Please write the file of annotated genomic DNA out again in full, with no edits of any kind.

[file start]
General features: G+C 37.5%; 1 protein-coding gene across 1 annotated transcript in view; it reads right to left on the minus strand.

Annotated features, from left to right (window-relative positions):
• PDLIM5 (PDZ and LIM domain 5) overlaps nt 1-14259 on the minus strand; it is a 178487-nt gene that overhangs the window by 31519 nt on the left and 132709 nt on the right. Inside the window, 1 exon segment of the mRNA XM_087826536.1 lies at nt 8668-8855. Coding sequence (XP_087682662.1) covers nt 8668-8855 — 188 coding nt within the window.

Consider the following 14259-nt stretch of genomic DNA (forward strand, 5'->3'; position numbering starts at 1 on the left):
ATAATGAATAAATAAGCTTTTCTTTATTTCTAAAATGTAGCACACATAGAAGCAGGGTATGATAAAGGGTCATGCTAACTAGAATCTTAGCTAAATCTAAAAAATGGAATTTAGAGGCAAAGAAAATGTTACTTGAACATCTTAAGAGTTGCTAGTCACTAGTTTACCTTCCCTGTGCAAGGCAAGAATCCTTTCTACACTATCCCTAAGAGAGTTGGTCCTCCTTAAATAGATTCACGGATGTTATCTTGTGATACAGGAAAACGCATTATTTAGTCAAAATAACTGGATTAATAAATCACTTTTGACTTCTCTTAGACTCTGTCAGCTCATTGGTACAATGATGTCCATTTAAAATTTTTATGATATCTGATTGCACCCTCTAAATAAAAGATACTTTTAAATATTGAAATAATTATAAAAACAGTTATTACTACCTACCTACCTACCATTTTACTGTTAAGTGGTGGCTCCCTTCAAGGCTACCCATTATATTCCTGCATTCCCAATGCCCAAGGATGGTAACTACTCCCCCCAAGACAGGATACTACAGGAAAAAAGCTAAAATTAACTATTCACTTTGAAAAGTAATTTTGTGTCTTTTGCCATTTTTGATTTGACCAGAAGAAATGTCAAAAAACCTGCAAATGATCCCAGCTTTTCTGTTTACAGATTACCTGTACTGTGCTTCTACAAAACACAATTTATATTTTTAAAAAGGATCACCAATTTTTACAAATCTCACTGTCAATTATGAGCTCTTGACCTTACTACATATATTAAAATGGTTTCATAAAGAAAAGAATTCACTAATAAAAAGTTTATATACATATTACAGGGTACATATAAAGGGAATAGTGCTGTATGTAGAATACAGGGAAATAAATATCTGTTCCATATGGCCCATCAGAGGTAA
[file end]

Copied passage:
General features: G+C 37.5%; 1 protein-coding gene across 1 annotated transcript in view; it reads right to left on the minus strand.

Annotated features, from left to right (window-relative positions):
• PDLIM5 (PDZ and LIM domain 5) overlaps nt 1-14259 on the minus strand; it is a 178487-nt gene that overhangs the window by 31519 nt on the left and 132709 nt on the right. Inside the window, 1 exon segment of the mRNA XM_087826536.1 lies at nt 8668-8855. Coding sequence (XP_087682662.1) covers nt 8668-8855 — 188 coding nt within the window.

Consider the following 14259-nt stretch of genomic DNA (forward strand, 5'->3'; position numbering starts at 1 on the left):
ATAATGAATAAATAAGCTTTTCTTTATTTCTAAAATGTAGCACACATAGAAGCAGGGTATGATAAAGGGTCATGCTAACTAGAATCTTAGCTAAATCTAAAAAATGGAATTTAGAGGCAAAGAAAATGTTACTTGAACATCTTAAGAGTTGCTAGTCACTAGTTTACCTTCCCTGTGCAAGGCAAGAATCCTTTCTACACTATCCCTAAGAGAGTTGGTCCTCCTTAAATAGATTCACGGATGTTATCTTGTGATACAGGAAAACGCATTATTTAGTCAAAATAACTGGATTAATAAATCACTTTTGACTTCTCTTAGACTCTGTCAGCTCATTGGTACAATGATGTCCATTTAAAATTTTTATGATATCTGATTGCACCCTCTAAATAAAAGATACTTTTAAATATTGAAATAATTATAAAAACAGTTATTACTACCTACCTACCTACCATTTTACTGTTAAGTGGTGGCTCCCTTCAAGGCTACCCATTATATTCCTGCATTCCCAATGCCCAAGGATGGTAACTACTCCCCCCAAGACAGGATACTACAGGAAAAAAGCTAAAATTAACTATTCACTTTGAAAAGTAATTTTGTGTCTTTTGCCATTTTTGATTTGACCAGAAGAAATGTCAAAAAACCTGCAAATGATCCCAGCTTTTCTGTTTACAGATTACCTGTACTGTGCTTCTACAAAACACAATTTATATTTTTAAAAAGGATCACCAATTTTTACAAATCTCACTGTCAATTATGAGCTCTTGACCTTACTACATATATTAAAATGGTTTCATAAAGAAAAGAATTCACTAATAAAAAGTTTATATACATATTACAGGGTACATATAAAGGGAATAGTGCTGTATGTAGAATACAGGGAAATAAATATCTGTTCCATATGGCCCATCAGAGGTAA